The Colors of Italian Greyhounds

Below is a description of the author's opinion on a genetic theory of color in Italian Greyhounds.



A black Italian Greyhound may not be homozygous for the color black. The following assumes the dog will be solid black and only produce solid black:


The black is caused by the A in combinations with the B, D and E locus. The lack of white is controlled by the "S" locus.

An interesting note is that some black Italian Greyhounds have a red/taupe cast to their coats. Clarence C. Little, author of Inheritance of Coat Color in Dogs, stated that dogs with the Aay combination will show a red cast to their coats. Perhaps in Italian Greyhounds those carrying the 'ay" gene will display this red cast. This may well explain what Italian Greyhound breeders call "off black" or "seal". Some Black to red breedings have produced this black with red cast to the black coat. More than one breeder claims this is a way to tell if a black Italian Greyhound is carrying the red gene. The red cast sometimes seen in a black Italian Greyhound could possibly be explained by the interaction of the A ay genes.



There are many theories about the cause of this coat color. One good possibility is that the seal coat is actually a black coat with incomplete dominance. In this case the additional genes cause the "seal-like" color to come through. Perhaps the combination of Aay in addition to the chinchilla gene (ch) causes the familiar seal color to come through the coat. It may be possible that an addition of the Ee locus will cause more "red/taupe" color to appear in the coat.

There is also a color that may be referred to as "off black". Dogs of this color appear to be almost black but just a "shade" away from a true black appearance. There is almost a brown undertone to the coat but the brown will only show in direct sunlight. In the house (indirect lighting) they will appear black. Off blacks are perhaps caused by the Aay alone.



Because of the incidence of red to red producing black it is highly probable that two different types of red coats exist within the Italian Greyhound. Ayay and AAee are the two possible combinations for the color "red" in Italian Greyhounds. When these two types of genes are crossed the resulting AayEe would be an off-black dog.



In most breeds the sable coloration (red with black hairs) is caused by the ayay genes. Modifying genes would perhaps explain why some dogs are more heavily sable (black hairs dispersed through the coat) than others.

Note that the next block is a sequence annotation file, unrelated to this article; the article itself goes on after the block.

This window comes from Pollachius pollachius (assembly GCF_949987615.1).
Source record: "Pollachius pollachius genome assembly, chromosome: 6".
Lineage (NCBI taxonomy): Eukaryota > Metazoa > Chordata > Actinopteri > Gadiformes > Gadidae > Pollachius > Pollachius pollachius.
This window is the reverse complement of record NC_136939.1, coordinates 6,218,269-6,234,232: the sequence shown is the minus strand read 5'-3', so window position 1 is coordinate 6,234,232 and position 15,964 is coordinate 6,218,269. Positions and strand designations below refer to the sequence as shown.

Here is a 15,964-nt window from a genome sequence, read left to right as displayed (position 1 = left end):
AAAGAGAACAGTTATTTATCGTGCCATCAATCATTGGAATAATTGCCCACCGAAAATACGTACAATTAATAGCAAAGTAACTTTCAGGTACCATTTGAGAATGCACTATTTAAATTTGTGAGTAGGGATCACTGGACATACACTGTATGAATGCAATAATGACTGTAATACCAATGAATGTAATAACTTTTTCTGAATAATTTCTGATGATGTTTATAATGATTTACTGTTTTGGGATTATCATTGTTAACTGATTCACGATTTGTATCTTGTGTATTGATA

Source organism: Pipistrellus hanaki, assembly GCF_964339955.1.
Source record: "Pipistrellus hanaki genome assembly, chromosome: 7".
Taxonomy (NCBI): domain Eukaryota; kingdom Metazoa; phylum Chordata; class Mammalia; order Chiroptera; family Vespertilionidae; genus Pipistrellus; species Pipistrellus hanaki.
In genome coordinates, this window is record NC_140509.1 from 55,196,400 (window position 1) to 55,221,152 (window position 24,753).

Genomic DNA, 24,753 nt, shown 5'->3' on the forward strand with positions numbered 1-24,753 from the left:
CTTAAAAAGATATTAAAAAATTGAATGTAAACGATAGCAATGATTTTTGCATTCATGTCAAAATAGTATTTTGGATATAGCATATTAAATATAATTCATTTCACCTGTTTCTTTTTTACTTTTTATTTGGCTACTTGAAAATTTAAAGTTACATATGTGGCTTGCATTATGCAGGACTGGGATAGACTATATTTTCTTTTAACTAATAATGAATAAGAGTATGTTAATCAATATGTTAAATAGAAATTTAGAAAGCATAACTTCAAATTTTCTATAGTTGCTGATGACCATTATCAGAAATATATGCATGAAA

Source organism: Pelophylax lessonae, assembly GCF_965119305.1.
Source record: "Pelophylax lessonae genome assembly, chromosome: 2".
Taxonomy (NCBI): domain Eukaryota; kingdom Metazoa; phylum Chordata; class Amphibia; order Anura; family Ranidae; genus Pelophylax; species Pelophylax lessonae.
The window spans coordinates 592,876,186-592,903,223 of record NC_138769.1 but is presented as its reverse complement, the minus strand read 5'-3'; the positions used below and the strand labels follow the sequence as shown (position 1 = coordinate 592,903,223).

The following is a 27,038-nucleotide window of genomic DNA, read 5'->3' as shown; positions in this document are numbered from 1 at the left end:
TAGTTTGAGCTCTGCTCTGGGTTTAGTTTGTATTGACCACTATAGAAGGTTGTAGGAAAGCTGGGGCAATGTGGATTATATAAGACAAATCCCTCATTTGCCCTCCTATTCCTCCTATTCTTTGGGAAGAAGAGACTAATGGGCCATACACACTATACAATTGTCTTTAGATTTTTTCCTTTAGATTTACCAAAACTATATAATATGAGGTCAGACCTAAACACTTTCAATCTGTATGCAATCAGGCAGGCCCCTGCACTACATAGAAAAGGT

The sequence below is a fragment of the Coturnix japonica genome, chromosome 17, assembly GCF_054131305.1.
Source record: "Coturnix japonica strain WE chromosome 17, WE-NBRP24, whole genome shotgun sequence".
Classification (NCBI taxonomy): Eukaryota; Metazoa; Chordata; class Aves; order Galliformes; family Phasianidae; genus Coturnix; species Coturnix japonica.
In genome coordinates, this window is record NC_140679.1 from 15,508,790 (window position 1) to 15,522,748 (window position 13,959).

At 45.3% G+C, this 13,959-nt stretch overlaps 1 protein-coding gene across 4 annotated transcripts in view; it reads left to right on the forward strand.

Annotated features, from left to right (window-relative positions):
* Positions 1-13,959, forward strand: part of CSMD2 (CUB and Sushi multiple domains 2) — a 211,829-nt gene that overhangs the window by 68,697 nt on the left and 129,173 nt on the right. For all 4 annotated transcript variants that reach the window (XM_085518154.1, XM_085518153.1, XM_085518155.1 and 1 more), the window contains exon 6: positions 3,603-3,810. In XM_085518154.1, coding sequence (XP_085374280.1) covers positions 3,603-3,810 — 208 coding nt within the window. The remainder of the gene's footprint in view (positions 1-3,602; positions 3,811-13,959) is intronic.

Red Fawn

As with the red gene it is likely that red fawn has two different genetic combinations. The chinchilla gene acting upon the red coloration produces a more fawn-like appearance of the red - ayayCch.



Italian Greyhounds display two different types of fawns (in addition to varying shades of fawn). Fawns are probably influenced by the action of the chinchilla gene (ch). It is probable that the fawn is a product of the AACchee variety. Another likely combination is the 'e' series reflecting on the ayay combination or ayaychchee variety.

Fawns with blue noses are caused by the dilution (D) series. It is probable that a dilute fawn is caused by the AACchddee or ayayCchddee. Cream or very light fawn with black nose would be of the AaychchD?ee or ayaychchD?ee variety.


Blue Fawns

As in sables ayay genes cause red with black hairs. It is probable that the "d" series acting on the ayay gene dilutes the black hairs as well as nose pigment. The "e" gene affects the red hairs thus producing fawn. Therefore it is possible that the genes for blue fawn are ayayddee. The paleness of the colors would be influenced by the chinchilla gene.



While combinations are possible on other loci the main locus of the color blue would be the dilution (d) series. A possible genetic code would be AaddE?. The variety of depth of blue can be caused by other genes such as the chinchilla. Therefore a dark blue could possibly be AACCddE? while a pale blue could reflect a combination of AachchddE?.



Chestnut is more than likely a combination of modifying genes to darken the pigmentation of a red dog. This combination would most probably have a similar genetic code to that of a red Italian Greyhound.



A true chocolate Italian Greyhound will have a brown nose. The possible genetic combination for a chocolate would be AabbD?E?. The depth of the chocolate color would be reflected by other combinations within the series. For example, a pale chocolate may closely resemble a fawn Italian Greyhound if the combination of Aaybbddee were involved. In such cases the nose would be very pale in color and display almost a pinkish cast. This is considered a fault in the breed standard. More than likely the eyes would be extremely light in color (also a fault). Some seal Italian Greyhounds have been mistaken as "chocolate" but unless the nose is brown it is probable that the dog is seal with modifying factors involved.



To understand how these colors interact with each other, here are some possible genetic combinations:


A seal dog with a genetic combination of AayBBCchDdEe is bred to a medium Blue colored AABBCchddEE.

The resulting prodigy can be (listed below is not all the possible combinations):

AayBBCCDdEe (off black)

AayBBCchDdEe (Seal)

AayBBchchDdEe (Seal with lots of taupe showing)

AayBBCchddEE (medium Blue)

AayBBchchddEE (light blue)

AayBBCCddEE (dark blue)

AayBBCCddEe (blue)

AABBCCDdEE (black)

AABBchchDdEe (black

AABBCchddEe  (blue)

AABBchchddEe (light blue)


If the blue were AayBBCchddEe bred to the same seal dog it is possible to have a variety of combinations…

ayayBBCCDdee (red-fawn) -

ayayBBchchddee (pale fawn),

ABBCCDdee (red)

AayBBCchDdEe (seal)

AABBchchDdEE (black)

AayBBchchddEE (blue)

and other combinations.

It is important to remember that in any one breeding of the dog, the possible outcomes would not be seen in one litter.

Therefore, one could have a whole litter of blues or of one black, one fawn, and several blues.

In conclusion color genetics is an extremely complex issue.

The above discussion barely scratched the surface. Please consult such authorities as:  

Malcolm B. Willis - Genetics of the Dog

Clarence C. Little - The Inheritance of Coat Color in Dogs